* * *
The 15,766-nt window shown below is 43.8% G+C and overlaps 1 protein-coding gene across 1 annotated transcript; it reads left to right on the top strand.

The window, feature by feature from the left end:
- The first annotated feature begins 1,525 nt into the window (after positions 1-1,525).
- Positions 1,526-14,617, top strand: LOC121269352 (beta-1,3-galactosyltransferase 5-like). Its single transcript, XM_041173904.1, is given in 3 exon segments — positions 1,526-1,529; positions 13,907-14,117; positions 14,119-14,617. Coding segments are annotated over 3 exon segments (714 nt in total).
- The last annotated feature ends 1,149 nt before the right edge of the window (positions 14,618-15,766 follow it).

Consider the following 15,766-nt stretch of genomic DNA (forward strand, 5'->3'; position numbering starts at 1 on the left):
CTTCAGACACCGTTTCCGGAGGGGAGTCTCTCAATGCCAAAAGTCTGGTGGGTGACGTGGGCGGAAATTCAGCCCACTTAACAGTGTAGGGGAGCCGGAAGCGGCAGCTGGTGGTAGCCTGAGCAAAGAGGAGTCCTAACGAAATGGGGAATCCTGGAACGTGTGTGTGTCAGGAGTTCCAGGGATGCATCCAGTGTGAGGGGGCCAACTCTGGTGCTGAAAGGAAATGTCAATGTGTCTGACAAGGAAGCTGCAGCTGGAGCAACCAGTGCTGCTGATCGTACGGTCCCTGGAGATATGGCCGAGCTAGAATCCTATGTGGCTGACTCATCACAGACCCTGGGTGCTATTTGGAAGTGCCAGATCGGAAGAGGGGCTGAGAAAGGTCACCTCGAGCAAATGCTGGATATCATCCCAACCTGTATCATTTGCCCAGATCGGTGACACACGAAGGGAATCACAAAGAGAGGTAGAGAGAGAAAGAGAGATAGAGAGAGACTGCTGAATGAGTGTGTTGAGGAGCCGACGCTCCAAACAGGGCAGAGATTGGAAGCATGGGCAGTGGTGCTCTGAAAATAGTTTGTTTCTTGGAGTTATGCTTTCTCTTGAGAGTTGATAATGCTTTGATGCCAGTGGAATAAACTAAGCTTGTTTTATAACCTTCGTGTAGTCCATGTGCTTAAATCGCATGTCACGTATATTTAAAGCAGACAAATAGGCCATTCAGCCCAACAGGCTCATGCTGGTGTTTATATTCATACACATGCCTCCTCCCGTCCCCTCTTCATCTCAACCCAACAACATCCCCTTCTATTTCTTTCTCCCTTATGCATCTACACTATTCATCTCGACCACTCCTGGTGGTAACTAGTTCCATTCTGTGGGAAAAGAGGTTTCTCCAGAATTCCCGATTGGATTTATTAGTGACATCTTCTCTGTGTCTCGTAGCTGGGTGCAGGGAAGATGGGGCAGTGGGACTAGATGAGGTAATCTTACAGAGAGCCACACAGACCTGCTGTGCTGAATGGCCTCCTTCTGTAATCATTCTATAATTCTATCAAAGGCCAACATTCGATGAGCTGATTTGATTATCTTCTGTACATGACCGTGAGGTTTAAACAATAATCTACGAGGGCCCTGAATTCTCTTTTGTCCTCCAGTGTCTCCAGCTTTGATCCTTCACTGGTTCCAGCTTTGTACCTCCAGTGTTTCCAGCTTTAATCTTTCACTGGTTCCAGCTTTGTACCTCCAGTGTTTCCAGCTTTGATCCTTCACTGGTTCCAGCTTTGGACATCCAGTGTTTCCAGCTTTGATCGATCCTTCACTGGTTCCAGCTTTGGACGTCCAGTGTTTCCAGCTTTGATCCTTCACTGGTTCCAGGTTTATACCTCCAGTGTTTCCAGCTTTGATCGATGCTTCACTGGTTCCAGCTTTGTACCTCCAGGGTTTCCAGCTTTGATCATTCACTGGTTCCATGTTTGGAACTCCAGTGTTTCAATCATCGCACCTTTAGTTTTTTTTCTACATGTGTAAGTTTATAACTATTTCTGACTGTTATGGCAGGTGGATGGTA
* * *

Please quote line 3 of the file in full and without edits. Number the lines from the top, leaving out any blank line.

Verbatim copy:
- The first annotated feature begins 1,525 nt into the window (after positions 1-1,525).